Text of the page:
When you think about color and art, the first thing that comes to minds is paintings. On the other hand, reflecting every aspect of life, nature, and art; color is a big factor of cinema. A film can have great actors and a great script, but without the use of colors, it may not give you that exact feeling. You can even tell the director of some movies by looking at its color palette. Yeah, it’s that important. Here are 10 of the greatest films that have unique color palettes.
In the Mood for Love (2000)
The masterpiece by Wong Kar-Wai, In the Mood for Love, reflects that tragic romance story with a high-contrast color palette that can only be achieved by a film.
Alfred Hitchcock’s Vertigo is a great example of the power of colors. The highly “red and green” movie gives you all the tense atmosphere without the need for any events.
Legendary director Akira Kurosawa’s attempt to adapt William Shakespeare’s King Lear, Ran, reflects the key features of its deep characters with the use of a masterfully chosen color palette.
Enter the Void (2009)
If you’re a foreigner to Tokyo, the city itself can be a bad trip for you. But for Gaspar Noé, Tokyo’s crazy colorful scene was not enough to give us the feeling of that trip in his 2009 film Enter the Void. With the help of popping and colorful lighting, Noé takes us into an extraordinary experience.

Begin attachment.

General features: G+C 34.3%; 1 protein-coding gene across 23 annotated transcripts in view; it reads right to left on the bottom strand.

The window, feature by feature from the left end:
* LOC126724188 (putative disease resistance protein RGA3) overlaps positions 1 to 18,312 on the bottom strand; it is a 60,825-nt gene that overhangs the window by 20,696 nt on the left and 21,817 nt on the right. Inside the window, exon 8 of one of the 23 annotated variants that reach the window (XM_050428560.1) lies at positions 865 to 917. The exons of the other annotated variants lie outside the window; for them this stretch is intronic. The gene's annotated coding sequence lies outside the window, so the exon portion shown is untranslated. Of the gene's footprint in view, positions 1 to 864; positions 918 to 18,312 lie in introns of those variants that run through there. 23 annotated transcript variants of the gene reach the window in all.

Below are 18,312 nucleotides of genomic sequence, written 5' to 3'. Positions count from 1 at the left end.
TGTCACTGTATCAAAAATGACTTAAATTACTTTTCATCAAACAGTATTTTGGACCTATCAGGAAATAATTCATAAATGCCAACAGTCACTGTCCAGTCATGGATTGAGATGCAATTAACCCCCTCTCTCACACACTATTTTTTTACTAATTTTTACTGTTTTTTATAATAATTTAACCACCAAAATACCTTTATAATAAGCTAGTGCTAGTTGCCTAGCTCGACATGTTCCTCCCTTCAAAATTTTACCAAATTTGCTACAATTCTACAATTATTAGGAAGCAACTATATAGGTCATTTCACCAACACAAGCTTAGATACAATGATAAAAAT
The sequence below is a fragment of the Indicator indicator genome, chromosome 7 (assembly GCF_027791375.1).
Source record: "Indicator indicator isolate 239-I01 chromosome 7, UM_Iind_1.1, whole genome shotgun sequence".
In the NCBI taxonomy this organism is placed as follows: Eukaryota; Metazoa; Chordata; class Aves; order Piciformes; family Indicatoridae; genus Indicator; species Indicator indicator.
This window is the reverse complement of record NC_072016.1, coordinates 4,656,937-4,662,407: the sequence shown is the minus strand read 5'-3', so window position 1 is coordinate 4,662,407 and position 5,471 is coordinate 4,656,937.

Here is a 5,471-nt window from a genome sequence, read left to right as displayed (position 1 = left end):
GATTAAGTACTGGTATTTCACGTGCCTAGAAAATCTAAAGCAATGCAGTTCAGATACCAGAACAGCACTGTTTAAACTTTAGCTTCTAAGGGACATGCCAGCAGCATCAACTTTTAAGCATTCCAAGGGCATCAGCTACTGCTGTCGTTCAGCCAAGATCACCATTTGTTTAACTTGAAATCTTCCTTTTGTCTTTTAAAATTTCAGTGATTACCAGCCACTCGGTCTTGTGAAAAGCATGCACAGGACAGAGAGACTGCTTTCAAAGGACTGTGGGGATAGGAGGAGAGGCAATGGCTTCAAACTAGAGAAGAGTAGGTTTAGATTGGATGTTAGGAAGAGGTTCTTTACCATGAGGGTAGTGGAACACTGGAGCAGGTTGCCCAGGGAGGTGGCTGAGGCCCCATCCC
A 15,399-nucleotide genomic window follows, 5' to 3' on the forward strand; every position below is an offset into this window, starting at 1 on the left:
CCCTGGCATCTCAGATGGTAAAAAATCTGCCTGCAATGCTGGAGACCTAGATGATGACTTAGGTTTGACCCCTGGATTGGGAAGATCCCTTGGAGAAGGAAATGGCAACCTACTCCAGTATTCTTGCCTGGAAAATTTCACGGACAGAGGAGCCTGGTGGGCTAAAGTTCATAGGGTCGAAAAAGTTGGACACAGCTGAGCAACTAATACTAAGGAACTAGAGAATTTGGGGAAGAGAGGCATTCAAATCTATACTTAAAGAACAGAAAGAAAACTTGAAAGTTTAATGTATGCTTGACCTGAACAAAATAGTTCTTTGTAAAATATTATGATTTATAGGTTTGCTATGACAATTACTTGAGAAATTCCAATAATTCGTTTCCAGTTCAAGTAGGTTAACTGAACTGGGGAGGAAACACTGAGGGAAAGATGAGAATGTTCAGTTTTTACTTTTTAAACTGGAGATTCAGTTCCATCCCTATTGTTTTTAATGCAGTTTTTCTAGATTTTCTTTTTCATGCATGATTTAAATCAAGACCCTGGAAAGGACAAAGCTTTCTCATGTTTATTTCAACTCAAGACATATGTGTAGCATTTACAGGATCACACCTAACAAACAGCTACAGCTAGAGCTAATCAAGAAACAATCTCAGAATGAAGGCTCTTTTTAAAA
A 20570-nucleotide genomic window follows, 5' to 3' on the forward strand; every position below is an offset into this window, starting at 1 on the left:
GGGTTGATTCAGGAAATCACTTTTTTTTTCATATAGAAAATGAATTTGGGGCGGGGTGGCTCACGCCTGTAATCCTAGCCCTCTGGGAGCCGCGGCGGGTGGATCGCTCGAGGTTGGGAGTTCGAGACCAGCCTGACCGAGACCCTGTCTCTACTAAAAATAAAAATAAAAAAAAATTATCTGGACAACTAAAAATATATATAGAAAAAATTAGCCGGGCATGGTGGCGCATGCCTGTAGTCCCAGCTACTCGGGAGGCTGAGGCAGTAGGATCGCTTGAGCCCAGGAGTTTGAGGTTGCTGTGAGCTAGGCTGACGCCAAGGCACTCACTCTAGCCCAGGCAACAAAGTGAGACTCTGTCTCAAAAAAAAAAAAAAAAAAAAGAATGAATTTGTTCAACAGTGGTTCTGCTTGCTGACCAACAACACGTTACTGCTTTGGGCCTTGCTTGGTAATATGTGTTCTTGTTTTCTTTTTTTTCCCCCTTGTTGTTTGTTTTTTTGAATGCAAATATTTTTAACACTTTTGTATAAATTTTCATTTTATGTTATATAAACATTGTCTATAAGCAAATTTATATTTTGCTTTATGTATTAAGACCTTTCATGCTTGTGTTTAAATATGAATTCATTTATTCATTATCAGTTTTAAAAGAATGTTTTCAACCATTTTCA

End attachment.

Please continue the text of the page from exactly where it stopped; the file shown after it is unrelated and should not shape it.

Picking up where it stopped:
The Cook The Thief His Wife & Her Lover (1989)
The 1989 classic gets into the list with its unique use of red lighting. If you haven’t seen the feature yet get ready for high-class tension.
Only God Forgives (2013)
Nicolas Winding is a master of color, and in his 2013 drama, Only God Forgives, he takes it his talent a step forward.
The Fall (2006)
Director Tarsem Singh’s epic dramedy Tha Fall uses a great variety of natural colors at their peak. Too much contrast for a regular movie, but in this film, everything is point on.
The Grand Budapest Hotel (2014)
You can tell a movie is made by Wes Anderson by looking at its color palette. He’s the master of pastels. And in The Grand Budapest Hotel, the director gives you all that pastel pinks and blues, which would look like a baby shower explosion anywhere else.
The Ballad of Narayama (1958)
The 1958 masterpiece Narayama Ballad has every element of it in perfect harmony: the costumes, the scenes, the music, and of course, the colors. With every scene, you get the impression of a theatre act artistry.